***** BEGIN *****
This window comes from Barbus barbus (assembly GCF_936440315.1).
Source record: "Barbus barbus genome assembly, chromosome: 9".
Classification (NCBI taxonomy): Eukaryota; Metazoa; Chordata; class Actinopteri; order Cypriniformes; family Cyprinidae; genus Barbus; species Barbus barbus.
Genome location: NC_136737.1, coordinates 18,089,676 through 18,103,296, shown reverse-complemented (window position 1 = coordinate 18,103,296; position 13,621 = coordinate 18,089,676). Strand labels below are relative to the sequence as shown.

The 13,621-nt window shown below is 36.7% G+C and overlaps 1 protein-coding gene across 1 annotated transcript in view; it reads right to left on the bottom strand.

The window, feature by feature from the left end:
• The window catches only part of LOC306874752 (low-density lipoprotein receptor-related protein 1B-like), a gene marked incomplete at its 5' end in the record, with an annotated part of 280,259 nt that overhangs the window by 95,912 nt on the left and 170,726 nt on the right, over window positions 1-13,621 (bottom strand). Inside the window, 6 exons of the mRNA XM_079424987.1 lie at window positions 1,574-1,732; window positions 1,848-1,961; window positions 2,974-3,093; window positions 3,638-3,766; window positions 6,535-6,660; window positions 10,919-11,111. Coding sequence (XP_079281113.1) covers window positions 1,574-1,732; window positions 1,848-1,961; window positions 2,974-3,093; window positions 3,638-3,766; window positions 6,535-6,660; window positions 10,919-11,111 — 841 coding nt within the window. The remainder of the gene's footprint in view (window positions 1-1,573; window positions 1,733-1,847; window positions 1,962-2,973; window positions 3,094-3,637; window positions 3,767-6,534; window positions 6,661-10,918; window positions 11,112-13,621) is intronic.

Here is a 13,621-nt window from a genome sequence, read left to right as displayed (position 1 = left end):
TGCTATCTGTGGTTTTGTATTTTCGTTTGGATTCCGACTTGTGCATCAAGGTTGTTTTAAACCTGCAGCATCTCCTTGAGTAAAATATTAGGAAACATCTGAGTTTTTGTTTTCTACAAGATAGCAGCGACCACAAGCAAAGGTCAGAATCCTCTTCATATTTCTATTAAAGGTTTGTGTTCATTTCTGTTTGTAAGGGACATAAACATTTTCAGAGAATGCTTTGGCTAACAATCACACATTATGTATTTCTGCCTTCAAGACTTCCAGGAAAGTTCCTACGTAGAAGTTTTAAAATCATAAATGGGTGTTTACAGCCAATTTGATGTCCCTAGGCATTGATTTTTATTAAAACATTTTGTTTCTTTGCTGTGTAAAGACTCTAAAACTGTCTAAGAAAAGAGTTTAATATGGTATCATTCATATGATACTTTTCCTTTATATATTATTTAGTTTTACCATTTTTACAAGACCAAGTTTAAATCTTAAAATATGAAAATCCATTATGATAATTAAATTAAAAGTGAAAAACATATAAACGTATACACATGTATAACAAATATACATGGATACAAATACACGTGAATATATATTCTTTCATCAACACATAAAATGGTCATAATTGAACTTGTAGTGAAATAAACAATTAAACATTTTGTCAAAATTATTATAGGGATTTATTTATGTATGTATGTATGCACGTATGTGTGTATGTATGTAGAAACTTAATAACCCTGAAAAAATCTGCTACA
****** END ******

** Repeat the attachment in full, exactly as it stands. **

This window comes from Barbus barbus (assembly GCF_936440315.1).
Source record: "Barbus barbus genome assembly, chromosome: 9".
Classification (NCBI taxonomy): Eukaryota; Metazoa; Chordata; class Actinopteri; order Cypriniformes; family Cyprinidae; genus Barbus; species Barbus barbus.
Genome location: NC_136737.1, coordinates 18,089,676 through 18,103,296, shown reverse-complemented (window position 1 = coordinate 18,103,296; position 13,621 = coordinate 18,089,676). Strand labels below are relative to the sequence as shown.

The 13,621-nt window shown below is 36.7% G+C and overlaps 1 protein-coding gene across 1 annotated transcript in view; it reads right to left on the bottom strand.

The window, feature by feature from the left end:
• The window catches only part of LOC306874752 (low-density lipoprotein receptor-related protein 1B-like), a gene marked incomplete at its 5' end in the record, with an annotated part of 280,259 nt that overhangs the window by 95,912 nt on the left and 170,726 nt on the right, over window positions 1-13,621 (bottom strand). Inside the window, 6 exons of the mRNA XM_079424987.1 lie at window positions 1,574-1,732; window positions 1,848-1,961; window positions 2,974-3,093; window positions 3,638-3,766; window positions 6,535-6,660; window positions 10,919-11,111. Coding sequence (XP_079281113.1) covers window positions 1,574-1,732; window positions 1,848-1,961; window positions 2,974-3,093; window positions 3,638-3,766; window positions 6,535-6,660; window positions 10,919-11,111 — 841 coding nt within the window. The remainder of the gene's footprint in view (window positions 1-1,573; window positions 1,733-1,847; window positions 1,962-2,973; window positions 3,094-3,637; window positions 3,767-6,534; window positions 6,661-10,918; window positions 11,112-13,621) is intronic.

Here is a 13,621-nt window from a genome sequence, read left to right as displayed (position 1 = left end):
TGCTATCTGTGGTTTTGTATTTTCGTTTGGATTCCGACTTGTGCATCAAGGTTGTTTTAAACCTGCAGCATCTCCTTGAGTAAAATATTAGGAAACATCTGAGTTTTTGTTTTCTACAAGATAGCAGCGACCACAAGCAAAGGTCAGAATCCTCTTCATATTTCTATTAAAGGTTTGTGTTCATTTCTGTTTGTAAGGGACATAAACATTTTCAGAGAATGCTTTGGCTAACAATCACACATTATGTATTTCTGCCTTCAAGACTTCCAGGAAAGTTCCTACGTAGAAGTTTTAAAATCATAAATGGGTGTTTACAGCCAATTTGATGTCCCTAGGCATTGATTTTTATTAAAACATTTTGTTTCTTTGCTGTGTAAAGACTCTAAAACTGTCTAAGAAAAGAGTTTAATATGGTATCATTCATATGATACTTTTCCTTTATATATTATTTAGTTTTACCATTTTTACAAGACCAAGTTTAAATCTTAAAATATGAAAATCCATTATGATAATTAAATTAAAAGTGAAAAACATATAAACGTATACACATGTATAACAAATATACATGGATACAAATACACGTGAATATATATTCTTTCATCAACACATAAAATGGTCATAATTGAACTTGTAGTGAAATAAACAATTAAACATTTTGTCAAAATTATTATAGGGATTTATTTATGTATGTATGTATGCACGTATGTGTGTATGTATGTAGAAACTTAATAACCCTGAAAAAATCTGCTACA